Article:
The Jakarta Post
National Police chief Gen. Badrodin Haiti has denied restricting freedom of speech in a police circular on dealing with hate speech, claiming that it presented only guidelines for police personnel.
Badrodin claimed that the circular he signed on Oct. 8 would not hamper democracy or violate human rights, as activists have claimed it will, but rather, protect all citizens.
He said that many people were taking advantage of this era of freedom of information without considering whether their words contained hatred or other serious aggravation.
"We must protect all people. The point is you can't do whatever you like in the name of democracy," he said as reported by newsportal tempo.co on Tuesday.
The circular was sent out to all local police chiefs across the country to protect officers as they carry out their duties and assist them to better handle hate speech and prevent it escalating into more serious conflict.
Badrodin said that even though hate speech was outlined in the Criminal Code (KUHP), police personnel still had doubts regarding how to police it.
"There are many officers that are still uncertain about how freedom of speech and hate speech ['¦] are arranged in the law," he said.
"The fact is that hate speech had been the seed of conflict."
Human rights activists both applauded and criticized the police circular on hate speech, calling on police to be careful in its implementation to avoid restricting freedom of speech.
The circular stipulated that all police officers must fully understand all forms of hate speech to prevent social conflict and better identify violations of hate speech laws in campaign speeches, on posters, in social media, in religious sermons, in mass media, at demonstrations and on fliers.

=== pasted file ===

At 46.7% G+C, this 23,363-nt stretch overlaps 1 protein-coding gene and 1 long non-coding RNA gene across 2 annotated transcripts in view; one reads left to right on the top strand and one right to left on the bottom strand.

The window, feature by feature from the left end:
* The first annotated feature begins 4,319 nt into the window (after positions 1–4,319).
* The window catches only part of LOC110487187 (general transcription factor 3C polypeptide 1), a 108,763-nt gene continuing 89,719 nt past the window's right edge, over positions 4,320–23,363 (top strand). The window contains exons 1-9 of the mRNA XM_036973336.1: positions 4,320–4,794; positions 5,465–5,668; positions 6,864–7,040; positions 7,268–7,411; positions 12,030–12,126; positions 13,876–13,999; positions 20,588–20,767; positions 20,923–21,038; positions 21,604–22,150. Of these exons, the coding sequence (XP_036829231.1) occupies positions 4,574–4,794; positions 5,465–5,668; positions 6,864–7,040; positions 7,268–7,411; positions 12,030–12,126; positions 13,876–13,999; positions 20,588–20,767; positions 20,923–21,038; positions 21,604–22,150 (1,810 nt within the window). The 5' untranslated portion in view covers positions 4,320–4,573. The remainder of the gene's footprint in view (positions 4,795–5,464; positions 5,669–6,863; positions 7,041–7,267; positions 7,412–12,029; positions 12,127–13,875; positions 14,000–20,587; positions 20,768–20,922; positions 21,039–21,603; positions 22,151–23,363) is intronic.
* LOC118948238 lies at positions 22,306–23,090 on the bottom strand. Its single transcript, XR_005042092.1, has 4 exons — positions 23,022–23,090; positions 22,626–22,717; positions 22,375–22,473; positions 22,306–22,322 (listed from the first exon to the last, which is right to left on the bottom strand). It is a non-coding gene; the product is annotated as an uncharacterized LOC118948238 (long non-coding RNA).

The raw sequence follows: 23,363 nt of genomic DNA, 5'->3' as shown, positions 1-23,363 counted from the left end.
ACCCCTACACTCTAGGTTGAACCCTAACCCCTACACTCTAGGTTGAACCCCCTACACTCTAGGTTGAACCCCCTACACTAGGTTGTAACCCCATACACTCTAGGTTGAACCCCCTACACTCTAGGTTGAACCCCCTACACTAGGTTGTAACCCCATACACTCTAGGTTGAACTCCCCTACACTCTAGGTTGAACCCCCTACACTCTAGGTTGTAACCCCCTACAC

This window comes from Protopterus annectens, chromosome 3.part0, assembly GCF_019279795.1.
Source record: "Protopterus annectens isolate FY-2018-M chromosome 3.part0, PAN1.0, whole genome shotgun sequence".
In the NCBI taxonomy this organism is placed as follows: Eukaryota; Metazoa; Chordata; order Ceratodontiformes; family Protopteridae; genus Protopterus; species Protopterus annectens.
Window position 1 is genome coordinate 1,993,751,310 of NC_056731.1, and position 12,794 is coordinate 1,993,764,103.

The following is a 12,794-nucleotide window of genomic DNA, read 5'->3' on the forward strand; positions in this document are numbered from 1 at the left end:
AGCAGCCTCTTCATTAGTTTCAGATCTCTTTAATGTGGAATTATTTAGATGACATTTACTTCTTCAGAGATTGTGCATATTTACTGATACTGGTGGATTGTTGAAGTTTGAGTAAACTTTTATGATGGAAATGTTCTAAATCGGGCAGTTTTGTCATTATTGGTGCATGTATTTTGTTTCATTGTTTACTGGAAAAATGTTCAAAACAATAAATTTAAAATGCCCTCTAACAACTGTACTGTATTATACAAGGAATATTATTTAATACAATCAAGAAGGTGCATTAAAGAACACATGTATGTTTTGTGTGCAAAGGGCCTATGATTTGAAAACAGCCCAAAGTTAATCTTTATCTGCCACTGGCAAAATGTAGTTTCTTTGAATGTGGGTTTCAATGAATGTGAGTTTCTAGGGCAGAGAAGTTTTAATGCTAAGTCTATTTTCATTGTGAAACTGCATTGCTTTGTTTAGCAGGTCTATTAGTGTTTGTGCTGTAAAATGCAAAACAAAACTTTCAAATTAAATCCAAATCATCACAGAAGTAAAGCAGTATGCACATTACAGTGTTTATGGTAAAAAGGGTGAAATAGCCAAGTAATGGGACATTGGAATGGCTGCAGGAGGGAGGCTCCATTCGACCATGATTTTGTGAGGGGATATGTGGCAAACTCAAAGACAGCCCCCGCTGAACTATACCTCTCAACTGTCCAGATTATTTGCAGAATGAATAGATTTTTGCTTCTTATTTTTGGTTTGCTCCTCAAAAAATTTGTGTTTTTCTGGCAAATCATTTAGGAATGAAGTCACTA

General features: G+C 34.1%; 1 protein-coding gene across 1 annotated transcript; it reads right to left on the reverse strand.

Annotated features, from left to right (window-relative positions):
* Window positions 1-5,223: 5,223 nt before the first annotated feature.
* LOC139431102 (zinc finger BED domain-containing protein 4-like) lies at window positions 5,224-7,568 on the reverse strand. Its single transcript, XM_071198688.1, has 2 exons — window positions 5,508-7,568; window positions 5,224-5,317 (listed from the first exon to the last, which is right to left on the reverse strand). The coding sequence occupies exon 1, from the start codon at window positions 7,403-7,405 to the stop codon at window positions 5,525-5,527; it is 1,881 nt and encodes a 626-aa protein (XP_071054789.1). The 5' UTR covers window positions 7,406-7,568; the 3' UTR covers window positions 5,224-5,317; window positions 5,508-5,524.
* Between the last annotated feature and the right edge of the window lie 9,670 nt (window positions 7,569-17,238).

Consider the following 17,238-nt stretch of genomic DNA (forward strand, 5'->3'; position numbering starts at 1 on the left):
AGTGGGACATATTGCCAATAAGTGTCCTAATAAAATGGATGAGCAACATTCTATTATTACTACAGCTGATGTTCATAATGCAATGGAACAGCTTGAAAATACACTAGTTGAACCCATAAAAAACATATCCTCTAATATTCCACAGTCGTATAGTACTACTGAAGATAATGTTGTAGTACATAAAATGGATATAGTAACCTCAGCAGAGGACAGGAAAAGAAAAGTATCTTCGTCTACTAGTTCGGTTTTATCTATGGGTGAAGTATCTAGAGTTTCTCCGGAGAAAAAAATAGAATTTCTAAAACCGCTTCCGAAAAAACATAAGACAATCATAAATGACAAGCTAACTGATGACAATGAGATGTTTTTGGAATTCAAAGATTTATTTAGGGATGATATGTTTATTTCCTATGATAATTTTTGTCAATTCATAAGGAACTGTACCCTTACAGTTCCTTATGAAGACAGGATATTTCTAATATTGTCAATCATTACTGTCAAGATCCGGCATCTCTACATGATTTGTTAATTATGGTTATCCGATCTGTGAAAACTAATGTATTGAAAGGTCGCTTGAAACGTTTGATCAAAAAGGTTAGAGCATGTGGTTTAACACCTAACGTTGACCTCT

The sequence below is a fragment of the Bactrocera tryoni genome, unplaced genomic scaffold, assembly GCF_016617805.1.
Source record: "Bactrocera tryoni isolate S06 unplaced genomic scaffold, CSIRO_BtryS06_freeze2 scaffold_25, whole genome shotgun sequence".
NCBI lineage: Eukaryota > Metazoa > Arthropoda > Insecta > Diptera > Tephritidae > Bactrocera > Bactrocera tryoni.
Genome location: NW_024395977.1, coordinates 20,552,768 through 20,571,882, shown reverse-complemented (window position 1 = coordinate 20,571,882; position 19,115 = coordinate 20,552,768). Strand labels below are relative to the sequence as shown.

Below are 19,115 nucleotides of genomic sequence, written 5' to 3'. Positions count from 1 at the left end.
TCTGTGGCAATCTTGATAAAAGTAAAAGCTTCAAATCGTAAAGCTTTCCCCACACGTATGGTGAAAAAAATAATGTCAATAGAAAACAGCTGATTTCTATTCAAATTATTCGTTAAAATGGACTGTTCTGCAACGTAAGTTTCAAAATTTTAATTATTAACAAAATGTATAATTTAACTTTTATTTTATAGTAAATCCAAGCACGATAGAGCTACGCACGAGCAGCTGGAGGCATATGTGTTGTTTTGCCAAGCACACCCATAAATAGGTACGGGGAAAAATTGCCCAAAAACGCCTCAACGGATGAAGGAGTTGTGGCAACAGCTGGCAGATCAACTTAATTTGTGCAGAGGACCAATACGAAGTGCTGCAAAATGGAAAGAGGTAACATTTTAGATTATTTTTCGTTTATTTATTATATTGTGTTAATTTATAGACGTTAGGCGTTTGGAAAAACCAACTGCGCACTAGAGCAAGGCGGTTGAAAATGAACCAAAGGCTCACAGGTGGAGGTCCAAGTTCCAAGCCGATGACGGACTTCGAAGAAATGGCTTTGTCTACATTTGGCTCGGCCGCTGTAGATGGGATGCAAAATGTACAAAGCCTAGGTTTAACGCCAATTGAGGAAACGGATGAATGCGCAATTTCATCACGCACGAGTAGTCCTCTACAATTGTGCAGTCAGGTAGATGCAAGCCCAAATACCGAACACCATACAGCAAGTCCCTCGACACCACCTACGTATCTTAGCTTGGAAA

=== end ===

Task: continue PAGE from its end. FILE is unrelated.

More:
Badrodin said the National Police had started the discussion on hate speech in 2011 and had now decided to issue a circular on it. Police have recently seen an increase in reports on hate speech following the growth of social media usage.
The circular taught officers how to identify hate speech and then approach all parties to find peaceful solution before enforcing the law to its full extent.
He gave the recent example of 10 supporters of Jakarta-based Persija soccer club, or Jakmania, who were arrested following their ambush of supporters of Bandung-based Persib, or Bobotoh, in the final of the President's Cup last month. Police also arrested Jakmania secretary-general Febrianto for allegedly provoking Jakmania supporters, leading them to use violence against Bobotoh in match celebrations held at Jakarta's Gelora Bung Karno Stadium. (rin)(+)
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